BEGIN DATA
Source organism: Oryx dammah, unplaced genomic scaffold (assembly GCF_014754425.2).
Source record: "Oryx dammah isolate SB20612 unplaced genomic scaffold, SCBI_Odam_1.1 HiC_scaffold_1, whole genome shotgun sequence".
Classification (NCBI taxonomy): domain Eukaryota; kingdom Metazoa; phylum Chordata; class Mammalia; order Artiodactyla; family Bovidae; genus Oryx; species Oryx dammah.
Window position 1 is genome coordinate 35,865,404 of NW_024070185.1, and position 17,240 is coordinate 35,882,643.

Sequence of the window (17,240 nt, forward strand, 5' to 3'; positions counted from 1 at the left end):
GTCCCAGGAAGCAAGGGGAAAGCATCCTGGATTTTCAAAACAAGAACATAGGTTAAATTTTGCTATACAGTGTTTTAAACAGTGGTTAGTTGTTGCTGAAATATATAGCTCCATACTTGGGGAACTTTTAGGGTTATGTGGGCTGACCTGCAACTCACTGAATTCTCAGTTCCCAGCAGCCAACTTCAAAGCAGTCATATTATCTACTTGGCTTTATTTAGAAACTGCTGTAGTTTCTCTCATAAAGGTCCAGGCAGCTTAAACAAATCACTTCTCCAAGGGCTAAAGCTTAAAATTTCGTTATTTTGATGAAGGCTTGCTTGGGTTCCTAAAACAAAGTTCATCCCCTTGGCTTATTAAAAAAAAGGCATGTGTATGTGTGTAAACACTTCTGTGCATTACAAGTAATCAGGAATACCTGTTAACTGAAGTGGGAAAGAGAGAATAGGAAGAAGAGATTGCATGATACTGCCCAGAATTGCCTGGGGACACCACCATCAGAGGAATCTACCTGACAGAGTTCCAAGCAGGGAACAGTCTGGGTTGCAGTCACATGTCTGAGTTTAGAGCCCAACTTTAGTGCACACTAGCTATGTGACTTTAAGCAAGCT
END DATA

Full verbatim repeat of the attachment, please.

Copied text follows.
Source organism: Oryx dammah, unplaced genomic scaffold (assembly GCF_014754425.2).
Source record: "Oryx dammah isolate SB20612 unplaced genomic scaffold, SCBI_Odam_1.1 HiC_scaffold_1, whole genome shotgun sequence".
Classification (NCBI taxonomy): domain Eukaryota; kingdom Metazoa; phylum Chordata; class Mammalia; order Artiodactyla; family Bovidae; genus Oryx; species Oryx dammah.
Window position 1 is genome coordinate 35,865,404 of NW_024070185.1, and position 17,240 is coordinate 35,882,643.

Sequence of the window (17,240 nt, forward strand, 5' to 3'; positions counted from 1 at the left end):
GTCCCAGGAAGCAAGGGGAAAGCATCCTGGATTTTCAAAACAAGAACATAGGTTAAATTTTGCTATACAGTGTTTTAAACAGTGGTTAGTTGTTGCTGAAATATATAGCTCCATACTTGGGGAACTTTTAGGGTTATGTGGGCTGACCTGCAACTCACTGAATTCTCAGTTCCCAGCAGCCAACTTCAAAGCAGTCATATTATCTACTTGGCTTTATTTAGAAACTGCTGTAGTTTCTCTCATAAAGGTCCAGGCAGCTTAAACAAATCACTTCTCCAAGGGCTAAAGCTTAAAATTTCGTTATTTTGATGAAGGCTTGCTTGGGTTCCTAAAACAAAGTTCATCCCCTTGGCTTATTAAAAAAAAGGCATGTGTATGTGTGTAAACACTTCTGTGCATTACAAGTAATCAGGAATACCTGTTAACTGAAGTGGGAAAGAGAGAATAGGAAGAAGAGATTGCATGATACTGCCCAGAATTGCCTGGGGACACCACCATCAGAGGAATCTACCTGACAGAGTTCCAAGCAGGGAACAGTCTGGGTTGCAGTCACATGTCTGAGTTTAGAGCCCAACTTTAGTGCACACTAGCTATGTGACTTTAAGCAAGCT